The Great Pacific Garbage Patch Is Even Worse Than We Feared

A young inventor has a cleanup plan -- but he has to understand the enormity first.

The first aerial survey of the Great Pacific Garbage Patch shows that the amount of debris swirling in the North Pacific has been “heavily underestimated,” the expedition group said.

On Monday, The Ocean Cleanup, a project founded in 2013 by then-18-year-old Dutch inventor Boyan Slat with the goal of ridding the world’s oceans of plastic, shared initial findings from its aerial expedition of the trash vortex between Hawaii and California.

Researchers documented more garbage at the edge of the gyre than they expected to see at its center, where debris is more concentrated, Slat said at a press conference at Moffett Airfield in Mountain View, California. In just 2 1/2 hours, he said, the crew observed more than 1,000 large floating objects.

“Although, again, we still need to get a detailed analysis of the results, I think it’s really quite safe to say that it’s worse than we thought,” Slat said. “This underlines the urgency of why we need to clean it up and that we really need to take care of the plastic that’s already out there in the ocean, because all this big stuff, over the next few decades, will crumble down into those small microplastics.”

Understanding how much marine debris is out there will be essential to Slat’s ambitious plan to clean it up, the foundation said.

A patch of sea garbage at sea in the Pacific Ocean.
A patch of sea garbage at sea in the Pacific Ocean.

For several years, the young engineer has been working on garbage-collection technology and plans to eventually deploy a 62-mile, underwater, V-shaped barrier to clean up the Pacific. The technology takes advantage of natural ocean currents to concentrate the garbage so it can more easily be collected.

“Instead of going after the plastic using nets and vessels, which would take an infinite amount of time, we developed this system,” Slat told The Huffington Post last year. “The plastic moves toward the center, and therefore the concentration increases 100,000 times. You really can walk on the water.”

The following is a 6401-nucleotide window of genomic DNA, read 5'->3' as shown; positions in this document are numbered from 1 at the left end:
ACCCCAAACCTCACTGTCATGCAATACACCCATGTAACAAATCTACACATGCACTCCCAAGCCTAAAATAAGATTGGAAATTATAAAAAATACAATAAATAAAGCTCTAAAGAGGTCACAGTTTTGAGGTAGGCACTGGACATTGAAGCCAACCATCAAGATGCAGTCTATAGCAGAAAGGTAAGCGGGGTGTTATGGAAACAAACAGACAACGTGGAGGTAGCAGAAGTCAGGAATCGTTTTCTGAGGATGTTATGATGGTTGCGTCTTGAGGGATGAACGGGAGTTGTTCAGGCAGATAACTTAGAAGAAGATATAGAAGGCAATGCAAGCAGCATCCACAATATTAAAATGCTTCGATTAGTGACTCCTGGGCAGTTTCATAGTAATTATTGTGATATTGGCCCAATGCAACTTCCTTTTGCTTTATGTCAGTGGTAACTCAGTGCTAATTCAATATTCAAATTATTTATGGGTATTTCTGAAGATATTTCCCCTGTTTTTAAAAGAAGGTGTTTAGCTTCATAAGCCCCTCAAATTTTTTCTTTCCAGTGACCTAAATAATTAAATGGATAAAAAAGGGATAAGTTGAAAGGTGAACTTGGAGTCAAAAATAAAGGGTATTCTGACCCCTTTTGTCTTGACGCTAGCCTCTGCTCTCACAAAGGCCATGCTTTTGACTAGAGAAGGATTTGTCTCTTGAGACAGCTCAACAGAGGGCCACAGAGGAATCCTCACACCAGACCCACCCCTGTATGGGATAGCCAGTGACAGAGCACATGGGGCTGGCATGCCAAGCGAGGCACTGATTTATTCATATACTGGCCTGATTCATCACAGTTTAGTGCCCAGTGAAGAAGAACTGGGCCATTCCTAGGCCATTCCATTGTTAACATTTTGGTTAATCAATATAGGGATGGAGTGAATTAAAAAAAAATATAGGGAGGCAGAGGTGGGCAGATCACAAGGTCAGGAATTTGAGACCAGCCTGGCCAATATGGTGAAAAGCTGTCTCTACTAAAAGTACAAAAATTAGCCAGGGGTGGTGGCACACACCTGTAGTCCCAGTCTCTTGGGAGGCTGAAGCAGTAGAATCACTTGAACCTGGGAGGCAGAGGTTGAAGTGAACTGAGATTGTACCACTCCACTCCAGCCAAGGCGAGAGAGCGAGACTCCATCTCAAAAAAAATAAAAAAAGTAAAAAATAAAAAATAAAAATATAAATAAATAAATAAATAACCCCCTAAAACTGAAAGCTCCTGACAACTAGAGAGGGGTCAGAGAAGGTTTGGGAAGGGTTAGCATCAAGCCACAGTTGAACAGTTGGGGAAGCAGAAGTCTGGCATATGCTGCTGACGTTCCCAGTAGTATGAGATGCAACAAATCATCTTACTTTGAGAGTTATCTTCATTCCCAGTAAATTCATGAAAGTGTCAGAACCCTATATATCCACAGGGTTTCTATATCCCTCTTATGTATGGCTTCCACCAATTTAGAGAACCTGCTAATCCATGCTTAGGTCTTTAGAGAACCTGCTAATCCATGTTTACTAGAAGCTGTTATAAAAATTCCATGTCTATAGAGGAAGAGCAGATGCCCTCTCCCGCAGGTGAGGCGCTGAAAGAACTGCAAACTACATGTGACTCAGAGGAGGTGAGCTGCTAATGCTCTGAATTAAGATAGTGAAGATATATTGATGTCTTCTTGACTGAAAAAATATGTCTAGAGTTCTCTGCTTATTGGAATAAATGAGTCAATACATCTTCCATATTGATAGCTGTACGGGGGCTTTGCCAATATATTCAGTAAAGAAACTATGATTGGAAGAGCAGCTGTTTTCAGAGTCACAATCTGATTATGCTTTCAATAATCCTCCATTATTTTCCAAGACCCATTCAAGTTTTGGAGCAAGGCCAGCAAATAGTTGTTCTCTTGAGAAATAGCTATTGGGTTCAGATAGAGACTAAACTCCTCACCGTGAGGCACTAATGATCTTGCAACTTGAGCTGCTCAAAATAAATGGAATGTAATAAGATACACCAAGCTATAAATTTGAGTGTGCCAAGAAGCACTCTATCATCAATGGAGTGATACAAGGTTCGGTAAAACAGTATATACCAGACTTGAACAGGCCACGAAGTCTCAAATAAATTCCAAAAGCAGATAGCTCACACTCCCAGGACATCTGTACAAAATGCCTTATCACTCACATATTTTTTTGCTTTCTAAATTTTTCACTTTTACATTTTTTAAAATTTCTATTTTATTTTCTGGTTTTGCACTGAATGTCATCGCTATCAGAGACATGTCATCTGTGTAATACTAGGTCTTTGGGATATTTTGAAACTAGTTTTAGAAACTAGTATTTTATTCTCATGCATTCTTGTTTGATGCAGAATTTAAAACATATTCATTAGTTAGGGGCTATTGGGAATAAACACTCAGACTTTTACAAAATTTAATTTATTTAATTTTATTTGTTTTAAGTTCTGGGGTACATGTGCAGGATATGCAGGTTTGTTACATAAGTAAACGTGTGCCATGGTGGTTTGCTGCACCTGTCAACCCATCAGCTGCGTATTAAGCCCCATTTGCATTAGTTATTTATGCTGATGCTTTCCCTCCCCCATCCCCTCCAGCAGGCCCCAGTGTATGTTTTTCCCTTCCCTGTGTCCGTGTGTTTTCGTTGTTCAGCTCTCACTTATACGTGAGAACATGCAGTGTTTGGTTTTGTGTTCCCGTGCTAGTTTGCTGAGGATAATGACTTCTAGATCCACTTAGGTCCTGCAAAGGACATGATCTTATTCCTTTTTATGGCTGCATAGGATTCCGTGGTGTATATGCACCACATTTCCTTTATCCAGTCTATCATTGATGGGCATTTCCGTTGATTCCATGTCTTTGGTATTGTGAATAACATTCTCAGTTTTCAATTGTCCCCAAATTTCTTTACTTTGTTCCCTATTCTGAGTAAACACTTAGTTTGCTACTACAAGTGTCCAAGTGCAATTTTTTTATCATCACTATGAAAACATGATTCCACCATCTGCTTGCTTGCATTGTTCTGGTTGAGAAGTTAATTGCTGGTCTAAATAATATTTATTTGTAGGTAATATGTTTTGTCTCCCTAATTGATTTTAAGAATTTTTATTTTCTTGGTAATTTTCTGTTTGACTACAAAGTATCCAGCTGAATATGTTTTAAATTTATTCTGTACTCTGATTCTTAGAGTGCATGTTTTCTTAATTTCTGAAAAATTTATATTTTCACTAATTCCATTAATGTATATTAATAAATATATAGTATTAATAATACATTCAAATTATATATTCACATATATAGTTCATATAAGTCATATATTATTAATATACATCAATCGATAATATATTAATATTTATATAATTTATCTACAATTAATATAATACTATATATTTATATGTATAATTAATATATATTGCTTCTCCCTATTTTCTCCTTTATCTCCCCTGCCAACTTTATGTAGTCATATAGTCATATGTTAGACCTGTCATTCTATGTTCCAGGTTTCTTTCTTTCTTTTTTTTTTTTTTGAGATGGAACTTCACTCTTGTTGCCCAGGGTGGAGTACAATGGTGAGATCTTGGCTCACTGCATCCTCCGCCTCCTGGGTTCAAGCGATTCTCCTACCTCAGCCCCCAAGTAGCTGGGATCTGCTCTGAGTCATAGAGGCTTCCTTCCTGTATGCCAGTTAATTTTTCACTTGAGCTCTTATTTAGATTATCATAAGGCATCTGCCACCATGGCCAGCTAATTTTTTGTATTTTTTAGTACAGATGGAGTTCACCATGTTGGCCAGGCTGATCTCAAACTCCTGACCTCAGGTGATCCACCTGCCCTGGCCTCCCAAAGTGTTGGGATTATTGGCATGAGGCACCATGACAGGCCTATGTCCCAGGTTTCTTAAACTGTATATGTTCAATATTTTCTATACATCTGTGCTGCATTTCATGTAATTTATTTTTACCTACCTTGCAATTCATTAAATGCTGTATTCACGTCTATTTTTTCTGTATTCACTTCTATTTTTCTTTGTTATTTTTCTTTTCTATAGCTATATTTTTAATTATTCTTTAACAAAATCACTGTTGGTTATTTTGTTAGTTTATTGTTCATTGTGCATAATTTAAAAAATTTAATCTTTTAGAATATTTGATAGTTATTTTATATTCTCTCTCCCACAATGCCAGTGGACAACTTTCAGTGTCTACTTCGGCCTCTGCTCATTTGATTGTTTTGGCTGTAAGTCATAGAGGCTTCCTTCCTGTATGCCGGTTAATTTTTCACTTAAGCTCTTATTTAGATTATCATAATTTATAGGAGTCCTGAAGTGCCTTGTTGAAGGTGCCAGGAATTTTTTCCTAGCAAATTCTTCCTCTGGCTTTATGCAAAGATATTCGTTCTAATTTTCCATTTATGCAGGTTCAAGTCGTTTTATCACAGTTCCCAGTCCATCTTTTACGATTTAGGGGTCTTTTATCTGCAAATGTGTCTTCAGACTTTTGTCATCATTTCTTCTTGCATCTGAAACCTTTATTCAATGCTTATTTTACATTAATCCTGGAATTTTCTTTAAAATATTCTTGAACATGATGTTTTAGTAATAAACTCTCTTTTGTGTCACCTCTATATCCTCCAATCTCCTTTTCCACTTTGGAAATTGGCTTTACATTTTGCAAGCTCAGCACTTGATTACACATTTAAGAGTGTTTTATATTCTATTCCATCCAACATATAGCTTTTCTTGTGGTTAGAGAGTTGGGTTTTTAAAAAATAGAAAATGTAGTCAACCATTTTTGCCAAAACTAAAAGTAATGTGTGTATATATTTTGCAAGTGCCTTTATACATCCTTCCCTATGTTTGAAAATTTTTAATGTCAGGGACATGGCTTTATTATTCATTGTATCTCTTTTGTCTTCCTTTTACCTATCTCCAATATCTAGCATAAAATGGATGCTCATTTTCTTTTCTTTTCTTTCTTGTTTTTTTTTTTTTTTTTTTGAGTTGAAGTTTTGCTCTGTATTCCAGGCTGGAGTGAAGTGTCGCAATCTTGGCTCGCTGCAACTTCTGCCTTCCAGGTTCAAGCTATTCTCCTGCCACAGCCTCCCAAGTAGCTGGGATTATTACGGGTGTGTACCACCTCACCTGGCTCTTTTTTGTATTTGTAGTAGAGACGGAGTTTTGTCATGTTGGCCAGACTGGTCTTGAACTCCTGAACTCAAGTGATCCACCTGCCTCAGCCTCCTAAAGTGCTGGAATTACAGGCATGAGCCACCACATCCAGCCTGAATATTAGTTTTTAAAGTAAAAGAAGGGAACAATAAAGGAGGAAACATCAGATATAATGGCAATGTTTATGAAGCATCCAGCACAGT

The organization hopes to deploy its Pacific array in 2020 and says it could remove almost half of the Great Pacific Garbage Patch ― more than 150 million pounds of trash ― in a decade.

An artist impression of the Pacific cleanup technology.
An artist impression of the Pacific cleanup technology.
Erwin Zwart/The Ocean Cleanup

The aerial survey, which continues through Oct. 7, seeks to better quantify the most harmful debris in the Pacific, including abandoned fishing nets. Using human observers and advanced sensors, the organization is mapping the area from a C-130 Hercules aircraft named Ocean Force One.

The project says data collected during these low-altitude flights will be combined with the findings of last year’s “Mega Expedition,” during which some 30 vessels covered a 1.4 million-square-mile area between Hawaii and the U.S. West Coast, tracking plastic debris.

“I’ve studied plastic in all the world’s oceans, but never seen any area as polluted as the Great Pacific Garbage Patch,” Julia Reisser, lead oceanographer at The Ocean Cleanup, said in a statement following last year’s survey.

A solution to the planet’s decades-long addiction to plastic cannot come soon enough. A report in January found that if we continue our current ways, the world’s oceans would contain more plastic than fish by 2050.

The current aerial survey, Slat said Monday, “really brings us another step closer to initiating the largest cleanup in history.”

Watch Monday’s press conference below.

Before You Go

Garbage In The Pacific Ocean

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